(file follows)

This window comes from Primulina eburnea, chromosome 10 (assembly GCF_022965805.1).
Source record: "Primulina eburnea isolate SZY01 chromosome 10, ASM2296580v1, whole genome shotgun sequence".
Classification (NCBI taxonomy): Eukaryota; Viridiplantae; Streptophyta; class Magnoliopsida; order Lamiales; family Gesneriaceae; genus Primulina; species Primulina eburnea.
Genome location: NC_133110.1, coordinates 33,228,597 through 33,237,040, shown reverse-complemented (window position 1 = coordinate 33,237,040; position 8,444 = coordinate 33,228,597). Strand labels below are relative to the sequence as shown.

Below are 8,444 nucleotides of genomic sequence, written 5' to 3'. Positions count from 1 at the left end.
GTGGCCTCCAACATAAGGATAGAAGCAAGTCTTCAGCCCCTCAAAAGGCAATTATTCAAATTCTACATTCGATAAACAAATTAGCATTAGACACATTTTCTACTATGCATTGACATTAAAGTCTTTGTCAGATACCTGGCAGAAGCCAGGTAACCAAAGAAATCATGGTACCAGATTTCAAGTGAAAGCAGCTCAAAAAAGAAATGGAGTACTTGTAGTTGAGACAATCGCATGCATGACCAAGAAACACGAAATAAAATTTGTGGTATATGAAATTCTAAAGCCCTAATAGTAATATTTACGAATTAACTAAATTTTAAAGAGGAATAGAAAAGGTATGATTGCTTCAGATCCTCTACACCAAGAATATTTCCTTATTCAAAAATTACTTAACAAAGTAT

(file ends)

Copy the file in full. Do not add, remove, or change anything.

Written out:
This window comes from Primulina eburnea, chromosome 10 (assembly GCF_022965805.1).
Source record: "Primulina eburnea isolate SZY01 chromosome 10, ASM2296580v1, whole genome shotgun sequence".
Classification (NCBI taxonomy): Eukaryota; Viridiplantae; Streptophyta; class Magnoliopsida; order Lamiales; family Gesneriaceae; genus Primulina; species Primulina eburnea.
Genome location: NC_133110.1, coordinates 33,228,597 through 33,237,040, shown reverse-complemented (window position 1 = coordinate 33,237,040; position 8,444 = coordinate 33,228,597). Strand labels below are relative to the sequence as shown.

Below are 8,444 nucleotides of genomic sequence, written 5' to 3'. Positions count from 1 at the left end.
GTGGCCTCCAACATAAGGATAGAAGCAAGTCTTCAGCCCCTCAAAAGGCAATTATTCAAATTCTACATTCGATAAACAAATTAGCATTAGACACATTTTCTACTATGCATTGACATTAAAGTCTTTGTCAGATACCTGGCAGAAGCCAGGTAACCAAAGAAATCATGGTACCAGATTTCAAGTGAAAGCAGCTCAAAAAAGAAATGGAGTACTTGTAGTTGAGACAATCGCATGCATGACCAAGAAACACGAAATAAAATTTGTGGTATATGAAATTCTAAAGCCCTAATAGTAATATTTACGAATTAACTAAATTTTAAAGAGGAATAGAAAAGGTATGATTGCTTCAGATCCTCTACACCAAGAATATTTCCTTATTCAAAAATTACTTAACAAAGTAT